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How to Maintain the Zone 3-4 Mid-Season Garden

Updated on May 31, 2013

zone 3-4 garden

How long is your gardening season? Do you know your climate zone? Knowing the answers to these two questions will help you grow plants suited to your region. For example, here in Northern New Brunswick the last frost date is generally considered to be May 28 and the first frost date September 18.

However, when planning to put temperature sensitive plants out May 28th can be a risky venture and June 9th a much safer date. If you plan on growing tomatoes, for example, have row covers handy because a frost warning can come in mid-August and if the tomatoes are left unprotected they may nor survive and the weeks of waiting and nurturing will be in vain.

I have been gardening in Zones 3 and 4 for the past 22 years and have developed techniques to enhance the growing season, row covers and starting plants indoors are two.

Mid-season here is near the end of the last week in July and the first week in August. This is often the hottest and driest period of our year. Knowing how much rainfall your area gets during the growing season is also helpful.

What chores can be done to help the garden through this hot and dry period, and what can be done to generally help the garden grow.

Basic Mid-Season Gardening Chores:

1- Mid-season is time to cleanup, deadhead, remove any debris, fallen leaves, twigs whatever may have found its way into the garden.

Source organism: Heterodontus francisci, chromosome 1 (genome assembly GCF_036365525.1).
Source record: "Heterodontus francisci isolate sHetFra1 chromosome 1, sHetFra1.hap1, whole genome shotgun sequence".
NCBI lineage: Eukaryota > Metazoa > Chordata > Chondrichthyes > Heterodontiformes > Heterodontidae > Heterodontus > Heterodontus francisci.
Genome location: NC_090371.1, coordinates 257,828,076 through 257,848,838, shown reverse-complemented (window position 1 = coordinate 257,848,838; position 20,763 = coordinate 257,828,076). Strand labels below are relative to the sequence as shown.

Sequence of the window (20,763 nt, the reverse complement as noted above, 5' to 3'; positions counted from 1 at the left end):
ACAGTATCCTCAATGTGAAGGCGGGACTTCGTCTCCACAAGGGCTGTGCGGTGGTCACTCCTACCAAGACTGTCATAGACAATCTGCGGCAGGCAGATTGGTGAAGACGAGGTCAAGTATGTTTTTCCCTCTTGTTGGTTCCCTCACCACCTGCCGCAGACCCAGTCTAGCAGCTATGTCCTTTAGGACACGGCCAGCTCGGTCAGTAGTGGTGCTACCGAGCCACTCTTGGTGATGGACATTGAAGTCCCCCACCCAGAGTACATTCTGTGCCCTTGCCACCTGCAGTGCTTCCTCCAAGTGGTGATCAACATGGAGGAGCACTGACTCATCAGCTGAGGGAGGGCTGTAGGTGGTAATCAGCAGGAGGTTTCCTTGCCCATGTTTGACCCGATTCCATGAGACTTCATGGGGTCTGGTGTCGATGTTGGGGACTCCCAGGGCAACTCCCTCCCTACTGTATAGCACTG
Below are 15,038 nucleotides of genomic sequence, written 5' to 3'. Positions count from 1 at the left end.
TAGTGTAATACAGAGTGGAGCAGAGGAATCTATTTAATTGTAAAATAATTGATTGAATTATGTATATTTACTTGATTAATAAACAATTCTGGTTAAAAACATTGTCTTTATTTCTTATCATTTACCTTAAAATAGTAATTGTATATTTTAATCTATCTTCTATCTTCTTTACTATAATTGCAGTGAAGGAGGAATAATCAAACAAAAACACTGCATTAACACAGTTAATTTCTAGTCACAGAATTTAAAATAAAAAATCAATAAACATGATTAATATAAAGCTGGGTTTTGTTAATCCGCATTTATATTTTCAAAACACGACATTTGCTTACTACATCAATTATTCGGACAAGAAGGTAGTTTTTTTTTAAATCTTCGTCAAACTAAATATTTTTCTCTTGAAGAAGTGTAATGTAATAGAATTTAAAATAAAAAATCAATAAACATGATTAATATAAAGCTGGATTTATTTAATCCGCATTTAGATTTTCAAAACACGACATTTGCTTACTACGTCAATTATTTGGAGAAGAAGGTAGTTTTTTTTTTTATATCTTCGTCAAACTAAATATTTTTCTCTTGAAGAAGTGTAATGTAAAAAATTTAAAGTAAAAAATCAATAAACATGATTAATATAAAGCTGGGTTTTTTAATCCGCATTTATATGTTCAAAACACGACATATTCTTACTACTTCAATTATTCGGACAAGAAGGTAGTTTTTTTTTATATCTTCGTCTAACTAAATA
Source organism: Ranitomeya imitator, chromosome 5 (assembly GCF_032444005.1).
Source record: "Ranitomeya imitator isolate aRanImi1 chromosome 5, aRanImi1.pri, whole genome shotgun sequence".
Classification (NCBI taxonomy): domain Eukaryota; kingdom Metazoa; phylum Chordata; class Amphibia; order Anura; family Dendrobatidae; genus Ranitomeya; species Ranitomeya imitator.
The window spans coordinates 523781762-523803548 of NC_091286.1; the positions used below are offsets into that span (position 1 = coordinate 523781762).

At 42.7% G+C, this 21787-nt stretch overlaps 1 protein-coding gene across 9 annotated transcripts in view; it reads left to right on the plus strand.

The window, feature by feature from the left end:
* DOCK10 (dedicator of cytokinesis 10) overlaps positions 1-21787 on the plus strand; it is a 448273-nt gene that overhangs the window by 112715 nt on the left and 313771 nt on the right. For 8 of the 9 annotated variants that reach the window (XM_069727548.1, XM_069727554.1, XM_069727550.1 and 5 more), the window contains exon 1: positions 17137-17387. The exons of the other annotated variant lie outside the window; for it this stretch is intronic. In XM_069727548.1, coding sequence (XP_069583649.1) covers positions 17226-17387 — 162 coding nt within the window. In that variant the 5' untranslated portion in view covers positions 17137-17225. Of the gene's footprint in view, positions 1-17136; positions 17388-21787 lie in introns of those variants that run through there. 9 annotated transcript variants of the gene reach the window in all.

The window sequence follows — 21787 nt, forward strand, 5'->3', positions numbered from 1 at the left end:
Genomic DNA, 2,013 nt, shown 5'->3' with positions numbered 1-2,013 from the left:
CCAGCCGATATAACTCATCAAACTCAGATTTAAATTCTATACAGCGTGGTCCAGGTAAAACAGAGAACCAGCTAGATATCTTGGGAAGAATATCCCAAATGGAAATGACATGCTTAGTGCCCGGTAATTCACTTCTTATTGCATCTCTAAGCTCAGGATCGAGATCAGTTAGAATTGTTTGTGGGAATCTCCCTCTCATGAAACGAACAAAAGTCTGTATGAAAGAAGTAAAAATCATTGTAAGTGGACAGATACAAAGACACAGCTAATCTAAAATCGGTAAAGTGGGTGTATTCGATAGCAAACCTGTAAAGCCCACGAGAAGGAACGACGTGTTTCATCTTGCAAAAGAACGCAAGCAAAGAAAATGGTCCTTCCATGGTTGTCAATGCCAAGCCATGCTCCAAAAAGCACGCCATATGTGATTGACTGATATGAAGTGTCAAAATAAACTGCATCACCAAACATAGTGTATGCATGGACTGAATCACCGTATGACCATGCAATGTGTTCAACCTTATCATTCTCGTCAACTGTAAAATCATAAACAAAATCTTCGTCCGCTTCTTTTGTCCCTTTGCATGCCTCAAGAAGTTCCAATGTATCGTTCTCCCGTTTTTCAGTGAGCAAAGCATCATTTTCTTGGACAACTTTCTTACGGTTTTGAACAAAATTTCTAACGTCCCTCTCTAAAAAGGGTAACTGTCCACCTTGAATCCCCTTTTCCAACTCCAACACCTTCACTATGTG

2- Check the mulch. Does it need replacing?

3- Add compost, fresh organic material will help the plants develop fruit, flowers and seeds as it provides fresh food. Healthy soil is essential for healthy plants

4- Add organic fertilizers if you do not have a compost pile. One source of organic fertilizer is blood Meal which is dried blood produced as a by-product of the meat industry and contains approximately 13 per cent nitrogen; not for vegetarians.

5- Mid-season is the time to foliar feed the plants. Foliar feeding is an organic method for feeding the plants. Plants are able to absorb nutrients through their leaves and they do this very well. This means that foliar spraying, spraying the leaves, can be very effective when used at the appropriate time.

6- Water, if it has not rained in the past five (5) days water and water deep. Give the plants a long drink let the water go down to the roots as the roots are vital to plant development.

7- Harvest anything that is ready for the table. In the heat some plants, especially greens, can bolt, that is the leaves will grow quickly and go to seed before you have the opportunity to add them to the menu.

Follow these seven mid-season zone 3-4 gardening tips and you will be pleased with how well your garden grows, happy growing.

foliar feeding


Submit a Comment

  • Bob Ewing profile image

    Bob Ewing 6 years ago from New Brunswick

    Glad you liked it, happy growing.

  • orangecountyjill profile image

    orangecountyjill 6 years ago from Orange County, California

    Very helpful! Especially the videos!

  • Bob Ewing profile image

    Bob Ewing 6 years ago from New Brunswick

    Thank you for your most helpful input, blood meal does indeed do the job, happy growing.

  • Erin Eisenman profile image

    Erin Eisenman 6 years ago from Montana

    Thanks for these useful tips! We run a small (4 acre)market garden and your tips are good reminders for our midseason "chore list"! Thanks! BTW, I used blood meal for the first time last year and was very impressed with the results! Was super helpful in greening up some yellowing corn (lack of nitrogen!). Love that stuff!